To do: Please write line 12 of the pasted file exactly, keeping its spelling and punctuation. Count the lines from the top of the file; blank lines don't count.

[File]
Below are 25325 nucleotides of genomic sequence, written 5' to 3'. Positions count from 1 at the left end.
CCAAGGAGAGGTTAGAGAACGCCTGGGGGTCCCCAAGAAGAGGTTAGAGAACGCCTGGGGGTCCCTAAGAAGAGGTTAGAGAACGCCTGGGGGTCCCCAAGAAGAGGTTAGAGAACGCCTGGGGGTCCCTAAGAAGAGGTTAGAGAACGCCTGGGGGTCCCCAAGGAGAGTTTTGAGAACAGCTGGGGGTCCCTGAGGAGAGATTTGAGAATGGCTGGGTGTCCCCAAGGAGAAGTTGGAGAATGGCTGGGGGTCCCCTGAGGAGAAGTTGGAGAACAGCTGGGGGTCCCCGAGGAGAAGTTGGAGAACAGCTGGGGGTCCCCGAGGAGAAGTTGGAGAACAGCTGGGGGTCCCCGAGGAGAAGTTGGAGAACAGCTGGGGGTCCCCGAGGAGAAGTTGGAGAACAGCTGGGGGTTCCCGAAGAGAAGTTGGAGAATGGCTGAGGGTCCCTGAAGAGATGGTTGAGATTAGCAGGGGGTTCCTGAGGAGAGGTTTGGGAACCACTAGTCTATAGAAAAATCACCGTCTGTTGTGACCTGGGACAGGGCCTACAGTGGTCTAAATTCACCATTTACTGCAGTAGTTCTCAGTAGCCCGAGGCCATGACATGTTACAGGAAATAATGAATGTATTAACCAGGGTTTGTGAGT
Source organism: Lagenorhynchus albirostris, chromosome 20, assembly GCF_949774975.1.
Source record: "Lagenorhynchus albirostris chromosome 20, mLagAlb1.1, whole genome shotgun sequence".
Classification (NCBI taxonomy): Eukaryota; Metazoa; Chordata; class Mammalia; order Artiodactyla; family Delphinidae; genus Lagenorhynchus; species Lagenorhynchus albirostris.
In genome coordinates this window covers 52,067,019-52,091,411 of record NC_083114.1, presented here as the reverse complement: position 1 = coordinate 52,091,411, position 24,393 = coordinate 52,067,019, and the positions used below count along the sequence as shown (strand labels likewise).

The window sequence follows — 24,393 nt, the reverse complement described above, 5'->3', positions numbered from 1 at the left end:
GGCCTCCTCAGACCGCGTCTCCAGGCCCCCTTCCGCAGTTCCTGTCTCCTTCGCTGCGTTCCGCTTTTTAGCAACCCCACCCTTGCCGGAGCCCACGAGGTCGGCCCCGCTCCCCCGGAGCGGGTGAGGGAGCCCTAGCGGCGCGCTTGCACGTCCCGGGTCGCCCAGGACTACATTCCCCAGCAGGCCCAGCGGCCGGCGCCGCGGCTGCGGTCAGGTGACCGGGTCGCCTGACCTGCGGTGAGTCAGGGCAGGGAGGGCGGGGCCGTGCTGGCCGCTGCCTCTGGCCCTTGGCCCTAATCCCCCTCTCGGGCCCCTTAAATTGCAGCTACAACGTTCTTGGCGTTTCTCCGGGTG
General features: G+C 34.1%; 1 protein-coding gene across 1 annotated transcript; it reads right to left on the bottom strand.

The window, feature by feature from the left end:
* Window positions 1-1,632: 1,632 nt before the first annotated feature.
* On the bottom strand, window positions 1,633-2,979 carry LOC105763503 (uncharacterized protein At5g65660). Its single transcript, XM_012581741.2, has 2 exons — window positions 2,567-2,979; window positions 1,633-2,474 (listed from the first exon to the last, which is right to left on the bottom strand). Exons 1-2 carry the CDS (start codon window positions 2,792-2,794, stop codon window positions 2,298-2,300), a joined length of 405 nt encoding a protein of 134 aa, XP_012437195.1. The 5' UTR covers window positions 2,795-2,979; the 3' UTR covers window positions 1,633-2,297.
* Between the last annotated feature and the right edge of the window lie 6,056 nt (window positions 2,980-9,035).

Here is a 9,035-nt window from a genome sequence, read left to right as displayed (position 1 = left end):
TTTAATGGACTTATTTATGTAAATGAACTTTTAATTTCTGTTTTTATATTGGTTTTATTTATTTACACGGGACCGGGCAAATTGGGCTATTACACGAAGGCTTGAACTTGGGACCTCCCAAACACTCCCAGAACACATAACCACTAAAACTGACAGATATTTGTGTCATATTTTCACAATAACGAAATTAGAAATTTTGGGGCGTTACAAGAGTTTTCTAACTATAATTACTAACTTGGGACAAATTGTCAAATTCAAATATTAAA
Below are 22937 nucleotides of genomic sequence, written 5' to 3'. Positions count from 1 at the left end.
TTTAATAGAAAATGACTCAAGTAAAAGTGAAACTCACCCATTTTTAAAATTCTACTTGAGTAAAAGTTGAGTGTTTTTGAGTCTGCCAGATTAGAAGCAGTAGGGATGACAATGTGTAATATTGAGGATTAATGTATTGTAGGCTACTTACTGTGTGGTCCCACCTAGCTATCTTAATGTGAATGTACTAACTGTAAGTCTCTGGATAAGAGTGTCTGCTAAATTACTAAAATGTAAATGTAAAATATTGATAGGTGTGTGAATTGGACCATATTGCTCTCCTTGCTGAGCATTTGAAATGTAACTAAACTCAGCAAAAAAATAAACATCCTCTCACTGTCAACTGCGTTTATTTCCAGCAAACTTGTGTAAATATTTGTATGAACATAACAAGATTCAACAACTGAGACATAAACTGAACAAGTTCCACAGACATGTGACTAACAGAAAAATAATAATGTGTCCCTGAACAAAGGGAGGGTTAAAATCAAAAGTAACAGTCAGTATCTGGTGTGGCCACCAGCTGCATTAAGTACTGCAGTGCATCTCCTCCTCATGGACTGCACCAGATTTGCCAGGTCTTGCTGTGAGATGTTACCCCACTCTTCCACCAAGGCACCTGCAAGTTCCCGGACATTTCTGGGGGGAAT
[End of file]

* On the bottom strand, window positions 1,633-2,979 carry LOC105763503 (uncharacterized protein At5g65660). Its single transcript, XM_012581741.2, has 2 exons — window positions 2,567-2,979; window positions 1,633-2,474 (listed from the first exon to the last, which is right to left on the bottom strand). Exons 1-2 carry the CDS (start codon window positions 2,792-2,794, stop codon window positions 2,298-2,300), a joined length of 405 nt encoding a protein of 134 aa, XP_012437195.1. The 5' UTR covers window positions 2,795-2,979; the 3' UTR covers window positions 1,633-2,297.